We just found out and are trying to learn

A mother realizes it is her son's choice whom he comes out to and when, then promises to support him at all times.

  • Briefly describe how your child first came out to you and your initial reactions.

  • My son told me just 2 weeks ago that he thought he was gay. He asked me to give him a lift to the train station and told me in the car. I told him that I loved him and it would never effect that. I told him that both me and his Dad would support him fully in everything he did and that I was very proud of him.

  • What concerns did you experience over the first weeks or months? How did you deal with them?

  • Our biggest concern was about him telling others and we found out he had told two friends very quickly after telling us. Our concern was that he might be bullied or experience some form of backlash from others at his school, we wanted to protect him from any prejudice. We told him these concerns but I have since apologized and said that it is his choice who he tells and when he tells them and re-assured him that he has our total support at all times.

  • Has your child come out to other family members over time?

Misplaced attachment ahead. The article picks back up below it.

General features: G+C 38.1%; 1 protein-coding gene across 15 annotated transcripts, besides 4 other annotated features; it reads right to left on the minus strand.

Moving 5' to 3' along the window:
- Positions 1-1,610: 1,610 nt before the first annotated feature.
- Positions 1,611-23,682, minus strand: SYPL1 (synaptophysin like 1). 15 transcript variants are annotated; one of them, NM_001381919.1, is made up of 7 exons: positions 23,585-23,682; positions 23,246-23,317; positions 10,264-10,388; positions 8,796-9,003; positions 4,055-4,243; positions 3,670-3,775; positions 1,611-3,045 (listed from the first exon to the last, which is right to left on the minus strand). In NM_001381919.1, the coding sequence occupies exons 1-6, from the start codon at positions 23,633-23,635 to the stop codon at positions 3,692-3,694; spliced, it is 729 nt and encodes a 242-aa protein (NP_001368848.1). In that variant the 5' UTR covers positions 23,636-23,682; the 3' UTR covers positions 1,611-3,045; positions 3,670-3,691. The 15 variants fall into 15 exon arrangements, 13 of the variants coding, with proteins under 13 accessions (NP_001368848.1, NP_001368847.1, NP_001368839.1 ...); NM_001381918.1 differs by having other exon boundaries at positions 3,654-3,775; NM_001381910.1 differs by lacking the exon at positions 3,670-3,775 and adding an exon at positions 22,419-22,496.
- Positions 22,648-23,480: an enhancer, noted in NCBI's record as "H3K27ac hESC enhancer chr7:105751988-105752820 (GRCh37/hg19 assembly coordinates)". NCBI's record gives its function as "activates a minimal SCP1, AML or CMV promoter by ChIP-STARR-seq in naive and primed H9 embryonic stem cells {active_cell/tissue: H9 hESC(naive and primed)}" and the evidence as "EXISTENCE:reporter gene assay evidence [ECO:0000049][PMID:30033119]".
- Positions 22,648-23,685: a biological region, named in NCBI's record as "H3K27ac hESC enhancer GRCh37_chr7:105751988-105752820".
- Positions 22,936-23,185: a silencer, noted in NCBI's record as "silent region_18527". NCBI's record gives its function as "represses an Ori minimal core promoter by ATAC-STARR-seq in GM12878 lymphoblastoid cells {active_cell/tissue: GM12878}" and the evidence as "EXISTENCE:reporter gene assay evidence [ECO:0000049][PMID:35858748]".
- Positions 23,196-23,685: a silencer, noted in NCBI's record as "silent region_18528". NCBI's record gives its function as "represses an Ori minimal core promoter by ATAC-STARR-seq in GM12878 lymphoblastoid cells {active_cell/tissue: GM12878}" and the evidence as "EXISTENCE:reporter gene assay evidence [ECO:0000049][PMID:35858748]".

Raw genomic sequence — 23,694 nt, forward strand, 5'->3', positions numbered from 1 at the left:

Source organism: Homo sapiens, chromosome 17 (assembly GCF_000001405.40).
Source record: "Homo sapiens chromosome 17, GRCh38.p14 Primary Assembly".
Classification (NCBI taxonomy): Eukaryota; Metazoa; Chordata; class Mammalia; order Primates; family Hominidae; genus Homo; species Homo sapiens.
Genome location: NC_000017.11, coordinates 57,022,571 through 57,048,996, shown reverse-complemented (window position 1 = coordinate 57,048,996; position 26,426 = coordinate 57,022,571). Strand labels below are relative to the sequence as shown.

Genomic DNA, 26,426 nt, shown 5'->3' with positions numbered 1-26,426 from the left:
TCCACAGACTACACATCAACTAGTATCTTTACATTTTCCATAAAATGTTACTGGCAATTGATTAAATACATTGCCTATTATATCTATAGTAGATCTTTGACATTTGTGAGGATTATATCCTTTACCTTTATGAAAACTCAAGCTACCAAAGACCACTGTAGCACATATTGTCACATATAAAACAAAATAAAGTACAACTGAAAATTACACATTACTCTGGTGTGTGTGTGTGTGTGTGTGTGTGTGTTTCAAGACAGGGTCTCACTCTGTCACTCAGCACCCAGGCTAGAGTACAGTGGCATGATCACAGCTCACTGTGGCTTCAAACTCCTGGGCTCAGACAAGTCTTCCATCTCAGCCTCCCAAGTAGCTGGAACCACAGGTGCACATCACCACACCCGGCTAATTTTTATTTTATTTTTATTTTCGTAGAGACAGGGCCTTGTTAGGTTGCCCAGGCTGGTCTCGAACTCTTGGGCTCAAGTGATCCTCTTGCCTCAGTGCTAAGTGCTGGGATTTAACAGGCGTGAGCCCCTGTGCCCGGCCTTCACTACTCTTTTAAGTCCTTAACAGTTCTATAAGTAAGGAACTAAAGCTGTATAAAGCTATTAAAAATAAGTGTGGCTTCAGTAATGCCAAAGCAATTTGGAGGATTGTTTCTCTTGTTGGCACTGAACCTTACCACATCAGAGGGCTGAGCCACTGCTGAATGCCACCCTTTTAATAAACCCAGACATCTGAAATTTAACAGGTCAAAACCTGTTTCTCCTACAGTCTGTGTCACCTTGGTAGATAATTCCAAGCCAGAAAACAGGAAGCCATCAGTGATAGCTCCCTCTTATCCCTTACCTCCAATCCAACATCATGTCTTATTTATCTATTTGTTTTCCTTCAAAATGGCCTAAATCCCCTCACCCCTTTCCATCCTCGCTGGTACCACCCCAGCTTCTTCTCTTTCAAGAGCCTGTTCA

• No.

  • What is the hardest thing about knowing their LGBTQ identity?

  • Trying to understand his feelings and worrying over prejudice

  • What are some challenges have you faced concerning your LGBTQ child? How did you deal with these?

  • Nothing so far, it is all still very new, just worry!

  • What is the best thing about knowing your child's LGBTQ identity?

  • That he felt he could tell us and that we are in this together

  • Knowing what you know today, would you want your child to “stay in the closet”? Why?

  • No, there is nothing to be ashamed of and it is better to face it head on. If there are people that will not accept it then they are not our friends.

  • What would you say to other parents learning the LGBTQ identity of their child?

  • Your child’s sexual orientation does not change the person you have always loved. It does not define them they are exactly the same “child” you have loved since birth. Sadly society still has prejudices and you need to be there for them more than ever.

  • What would you say to youth coming out to their families?

  • Be strong, be safe, you are truly amazing

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Strong Family Alliance seeks to share stories that illustrate the wide variety of experiences families and LGBTQ youth experience, so other parents will know they’re not alone in their journey.

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